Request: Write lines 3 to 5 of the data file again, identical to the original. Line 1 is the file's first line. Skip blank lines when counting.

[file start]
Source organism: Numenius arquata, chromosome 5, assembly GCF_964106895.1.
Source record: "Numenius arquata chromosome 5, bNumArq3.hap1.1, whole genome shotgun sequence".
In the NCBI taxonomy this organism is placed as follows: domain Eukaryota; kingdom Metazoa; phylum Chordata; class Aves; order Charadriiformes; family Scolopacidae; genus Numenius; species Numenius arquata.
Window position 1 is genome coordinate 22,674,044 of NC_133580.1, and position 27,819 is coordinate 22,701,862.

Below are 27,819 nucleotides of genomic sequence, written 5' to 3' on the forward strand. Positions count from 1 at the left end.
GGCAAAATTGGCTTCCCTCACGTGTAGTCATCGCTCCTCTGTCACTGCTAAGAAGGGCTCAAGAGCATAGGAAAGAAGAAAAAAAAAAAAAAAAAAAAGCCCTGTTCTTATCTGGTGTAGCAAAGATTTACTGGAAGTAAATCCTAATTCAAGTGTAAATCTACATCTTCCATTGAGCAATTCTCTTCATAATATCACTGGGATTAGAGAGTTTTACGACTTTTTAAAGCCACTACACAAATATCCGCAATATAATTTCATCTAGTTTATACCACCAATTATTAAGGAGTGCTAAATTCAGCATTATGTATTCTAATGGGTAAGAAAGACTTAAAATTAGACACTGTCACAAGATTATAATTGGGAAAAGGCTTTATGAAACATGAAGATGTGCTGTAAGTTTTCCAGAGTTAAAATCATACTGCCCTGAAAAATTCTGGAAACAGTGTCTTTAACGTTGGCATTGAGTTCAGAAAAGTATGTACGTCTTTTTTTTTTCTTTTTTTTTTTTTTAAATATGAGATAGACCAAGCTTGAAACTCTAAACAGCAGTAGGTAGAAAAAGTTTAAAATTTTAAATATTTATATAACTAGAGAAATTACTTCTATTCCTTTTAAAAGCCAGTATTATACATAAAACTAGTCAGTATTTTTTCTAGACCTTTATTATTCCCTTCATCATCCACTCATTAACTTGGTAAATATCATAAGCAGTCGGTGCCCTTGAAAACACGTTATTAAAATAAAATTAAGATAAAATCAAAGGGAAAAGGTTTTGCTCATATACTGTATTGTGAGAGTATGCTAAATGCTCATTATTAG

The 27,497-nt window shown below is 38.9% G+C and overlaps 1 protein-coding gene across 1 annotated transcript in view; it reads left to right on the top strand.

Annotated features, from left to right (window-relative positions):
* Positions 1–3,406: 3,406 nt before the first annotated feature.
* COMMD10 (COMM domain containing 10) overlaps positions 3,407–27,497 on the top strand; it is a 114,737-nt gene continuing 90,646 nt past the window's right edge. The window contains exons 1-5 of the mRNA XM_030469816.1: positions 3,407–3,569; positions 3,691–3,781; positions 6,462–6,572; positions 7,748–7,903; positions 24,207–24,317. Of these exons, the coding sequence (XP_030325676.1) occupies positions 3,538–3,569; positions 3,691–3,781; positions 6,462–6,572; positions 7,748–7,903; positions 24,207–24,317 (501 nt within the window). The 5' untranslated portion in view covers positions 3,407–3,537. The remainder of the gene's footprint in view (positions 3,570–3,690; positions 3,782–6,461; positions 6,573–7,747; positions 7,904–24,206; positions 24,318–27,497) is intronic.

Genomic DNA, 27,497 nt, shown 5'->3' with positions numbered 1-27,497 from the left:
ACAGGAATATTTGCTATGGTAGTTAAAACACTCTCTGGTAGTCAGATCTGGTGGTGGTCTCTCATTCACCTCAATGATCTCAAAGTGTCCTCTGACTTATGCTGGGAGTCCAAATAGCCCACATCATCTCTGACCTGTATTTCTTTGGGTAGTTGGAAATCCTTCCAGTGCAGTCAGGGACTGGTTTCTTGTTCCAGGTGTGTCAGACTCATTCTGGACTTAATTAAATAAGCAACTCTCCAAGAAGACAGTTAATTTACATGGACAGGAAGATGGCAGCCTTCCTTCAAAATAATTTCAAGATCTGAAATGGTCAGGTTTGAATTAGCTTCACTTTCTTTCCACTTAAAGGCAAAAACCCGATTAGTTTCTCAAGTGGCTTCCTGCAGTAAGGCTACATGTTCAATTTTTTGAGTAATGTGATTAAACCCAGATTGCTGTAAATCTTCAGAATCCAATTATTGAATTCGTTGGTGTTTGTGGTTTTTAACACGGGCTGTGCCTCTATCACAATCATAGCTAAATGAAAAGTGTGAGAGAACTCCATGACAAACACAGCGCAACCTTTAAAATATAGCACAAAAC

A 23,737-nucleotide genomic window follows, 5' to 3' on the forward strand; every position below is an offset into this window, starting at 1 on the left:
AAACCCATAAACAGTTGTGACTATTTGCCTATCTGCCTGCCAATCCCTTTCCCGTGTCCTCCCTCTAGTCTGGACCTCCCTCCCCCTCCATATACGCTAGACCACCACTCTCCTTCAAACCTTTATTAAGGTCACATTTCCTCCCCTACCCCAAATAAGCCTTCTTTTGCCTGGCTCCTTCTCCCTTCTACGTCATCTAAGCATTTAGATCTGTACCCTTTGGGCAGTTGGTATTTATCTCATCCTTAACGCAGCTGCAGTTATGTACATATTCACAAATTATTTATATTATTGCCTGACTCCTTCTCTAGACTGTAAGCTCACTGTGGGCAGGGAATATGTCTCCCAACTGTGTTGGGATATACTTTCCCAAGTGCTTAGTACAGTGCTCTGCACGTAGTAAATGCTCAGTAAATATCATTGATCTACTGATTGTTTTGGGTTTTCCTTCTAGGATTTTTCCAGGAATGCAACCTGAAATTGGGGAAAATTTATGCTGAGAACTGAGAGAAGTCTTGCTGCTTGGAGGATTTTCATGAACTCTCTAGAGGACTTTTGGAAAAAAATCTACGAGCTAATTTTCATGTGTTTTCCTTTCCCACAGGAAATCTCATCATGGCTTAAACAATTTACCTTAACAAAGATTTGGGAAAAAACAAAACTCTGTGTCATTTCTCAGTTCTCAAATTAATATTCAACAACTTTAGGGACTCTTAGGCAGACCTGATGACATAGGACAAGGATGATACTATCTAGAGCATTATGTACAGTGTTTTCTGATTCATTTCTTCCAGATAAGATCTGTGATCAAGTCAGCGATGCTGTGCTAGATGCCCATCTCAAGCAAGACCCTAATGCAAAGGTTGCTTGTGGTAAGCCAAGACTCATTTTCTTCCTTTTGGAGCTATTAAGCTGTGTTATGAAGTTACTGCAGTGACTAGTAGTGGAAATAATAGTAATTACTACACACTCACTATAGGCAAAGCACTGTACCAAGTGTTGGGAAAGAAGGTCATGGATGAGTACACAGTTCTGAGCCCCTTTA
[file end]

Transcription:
In the NCBI taxonomy this organism is placed as follows: domain Eukaryota; kingdom Metazoa; phylum Chordata; class Aves; order Charadriiformes; family Scolopacidae; genus Numenius; species Numenius arquata.
Window position 1 is genome coordinate 22,674,044 of NC_133580.1, and position 27,819 is coordinate 22,701,862.

Below are 27,819 nucleotides of genomic sequence, written 5' to 3' on the forward strand. Positions count from 1 at the left end.